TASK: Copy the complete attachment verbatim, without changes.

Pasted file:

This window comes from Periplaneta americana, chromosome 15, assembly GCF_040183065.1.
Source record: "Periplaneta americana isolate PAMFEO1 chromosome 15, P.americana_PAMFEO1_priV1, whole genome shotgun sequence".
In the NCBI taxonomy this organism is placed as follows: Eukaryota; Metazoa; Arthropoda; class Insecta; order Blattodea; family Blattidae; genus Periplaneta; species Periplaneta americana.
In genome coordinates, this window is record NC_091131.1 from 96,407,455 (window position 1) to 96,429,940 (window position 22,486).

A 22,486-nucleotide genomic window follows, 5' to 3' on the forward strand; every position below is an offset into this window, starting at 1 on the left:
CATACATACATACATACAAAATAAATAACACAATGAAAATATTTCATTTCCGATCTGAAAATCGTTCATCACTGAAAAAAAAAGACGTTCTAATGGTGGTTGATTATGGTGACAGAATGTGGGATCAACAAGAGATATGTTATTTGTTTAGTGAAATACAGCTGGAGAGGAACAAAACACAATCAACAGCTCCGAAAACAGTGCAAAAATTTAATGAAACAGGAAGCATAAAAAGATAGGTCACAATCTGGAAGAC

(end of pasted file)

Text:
This window comes from Periplaneta americana, chromosome 15, assembly GCF_040183065.1.
Source record: "Periplaneta americana isolate PAMFEO1 chromosome 15, P.americana_PAMFEO1_priV1, whole genome shotgun sequence".
In the NCBI taxonomy this organism is placed as follows: Eukaryota; Metazoa; Arthropoda; class Insecta; order Blattodea; family Blattidae; genus Periplaneta; species Periplaneta americana.
In genome coordinates, this window is record NC_091131.1 from 96,407,455 (window position 1) to 96,429,940 (window position 22,486).

A 22,486-nucleotide genomic window follows, 5' to 3' on the forward strand; every position below is an offset into this window, starting at 1 on the left:
CATACATACATACATACAAAATAAATAACACAATGAAAATATTTCATTTCCGATCTGAAAATCGTTCATCACTGAAAAAAAAAGACGTTCTAATGGTGGTTGATTATGGTGACAGAATGTGGGATCAACAAGAGATATGTTATTTGTTTAGTGAAATACAGCTGGAGAGGAACAAAACACAATCAACAGCTCCGAAAACAGTGCAAAAATTTAATGAAACAGGAAGCATAAAAAGATAGGTCACAATCTGGAAGAC